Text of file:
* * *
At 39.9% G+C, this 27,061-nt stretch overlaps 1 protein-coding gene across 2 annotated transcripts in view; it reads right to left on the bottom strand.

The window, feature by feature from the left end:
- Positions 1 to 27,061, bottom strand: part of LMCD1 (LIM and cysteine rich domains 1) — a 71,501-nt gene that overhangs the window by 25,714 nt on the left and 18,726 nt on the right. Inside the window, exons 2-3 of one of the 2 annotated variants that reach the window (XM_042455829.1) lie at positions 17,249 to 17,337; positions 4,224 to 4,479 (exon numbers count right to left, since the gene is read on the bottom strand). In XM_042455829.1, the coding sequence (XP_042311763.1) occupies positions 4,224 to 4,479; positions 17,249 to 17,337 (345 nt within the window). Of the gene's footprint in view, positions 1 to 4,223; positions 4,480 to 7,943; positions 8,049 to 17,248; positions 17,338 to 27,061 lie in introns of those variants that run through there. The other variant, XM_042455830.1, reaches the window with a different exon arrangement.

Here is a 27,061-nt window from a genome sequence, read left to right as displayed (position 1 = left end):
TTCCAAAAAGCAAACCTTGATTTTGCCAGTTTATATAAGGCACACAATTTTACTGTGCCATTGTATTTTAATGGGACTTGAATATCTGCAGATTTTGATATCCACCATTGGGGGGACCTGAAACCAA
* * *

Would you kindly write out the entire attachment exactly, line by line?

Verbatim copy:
At 39.9% G+C, this 27,061-nt stretch overlaps 1 protein-coding gene across 2 annotated transcripts in view; it reads right to left on the bottom strand.

The window, feature by feature from the left end:
- Positions 1 to 27,061, bottom strand: part of LMCD1 (LIM and cysteine rich domains 1) — a 71,501-nt gene that overhangs the window by 25,714 nt on the left and 18,726 nt on the right. Inside the window, exons 2-3 of one of the 2 annotated variants that reach the window (XM_042455829.1) lie at positions 17,249 to 17,337; positions 4,224 to 4,479 (exon numbers count right to left, since the gene is read on the bottom strand). In XM_042455829.1, the coding sequence (XP_042311763.1) occupies positions 4,224 to 4,479; positions 17,249 to 17,337 (345 nt within the window). Of the gene's footprint in view, positions 1 to 4,223; positions 4,480 to 7,943; positions 8,049 to 17,248; positions 17,338 to 27,061 lie in introns of those variants that run through there. The other variant, XM_042455830.1, reaches the window with a different exon arrangement.

Here is a 27,061-nt window from a genome sequence, read left to right as displayed (position 1 = left end):
TTCCAAAAAGCAAACCTTGATTTTGCCAGTTTATATAAGGCACACAATTTTACTGTGCCATTGTATTTTAATGGGACTTGAATATCTGCAGATTTTGATATCCACCATTGGGGGGACCTGAAACCAA